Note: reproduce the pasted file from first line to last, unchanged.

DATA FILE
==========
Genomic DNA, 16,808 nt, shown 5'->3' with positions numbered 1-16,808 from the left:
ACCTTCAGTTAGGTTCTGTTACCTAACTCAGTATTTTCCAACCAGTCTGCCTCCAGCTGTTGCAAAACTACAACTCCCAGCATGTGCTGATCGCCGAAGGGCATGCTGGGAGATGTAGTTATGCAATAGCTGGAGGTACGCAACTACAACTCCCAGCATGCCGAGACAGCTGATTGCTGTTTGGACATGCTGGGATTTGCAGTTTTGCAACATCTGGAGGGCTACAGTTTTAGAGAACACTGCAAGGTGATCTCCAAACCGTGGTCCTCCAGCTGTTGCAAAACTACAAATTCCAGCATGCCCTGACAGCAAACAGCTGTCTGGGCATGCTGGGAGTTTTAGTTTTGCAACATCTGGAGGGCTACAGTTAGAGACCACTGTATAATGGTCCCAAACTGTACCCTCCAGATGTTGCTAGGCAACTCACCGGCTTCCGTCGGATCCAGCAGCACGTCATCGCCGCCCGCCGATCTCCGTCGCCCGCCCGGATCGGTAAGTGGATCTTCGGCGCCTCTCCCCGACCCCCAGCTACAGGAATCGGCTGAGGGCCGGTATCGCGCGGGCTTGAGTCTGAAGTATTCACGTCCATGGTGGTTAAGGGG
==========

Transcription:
Genomic DNA, 16,808 nt, shown 5'->3' with positions numbered 1-16,808 from the left:
ACCTTCAGTTAGGTTCTGTTACCTAACTCAGTATTTTCCAACCAGTCTGCCTCCAGCTGTTGCAAAACTACAACTCCCAGCATGTGCTGATCGCCGAAGGGCATGCTGGGAGATGTAGTTATGCAATAGCTGGAGGTACGCAACTACAACTCCCAGCATGCCGAGACAGCTGATTGCTGTTTGGACATGCTGGGATTTGCAGTTTTGCAACATCTGGAGGGCTACAGTTTTAGAGAACACTGCAAGGTGATCTCCAAACCGTGGTCCTCCAGCTGTTGCAAAACTACAAATTCCAGCATGCCCTGACAGCAAACAGCTGTCTGGGCATGCTGGGAGTTTTAGTTTTGCAACATCTGGAGGGCTACAGTTAGAGACCACTGTATAATGGTCCCAAACTGTACCCTCCAGATGTTGCTAGGCAACTCACCGGCTTCCGTCGGATCCAGCAGCACGTCATCGCCGCCCGCCGATCTCCGTCGCCCGCCCGGATCGGTAAGTGGATCTTCGGCGCCTCTCCCCGACCCCCAGCTACAGGAATCGGCTGAGGGCCGGTATCGCGCGGGCTTGAGTCTGAAGTATTCACGTCCATGGTGGTTAAGGGG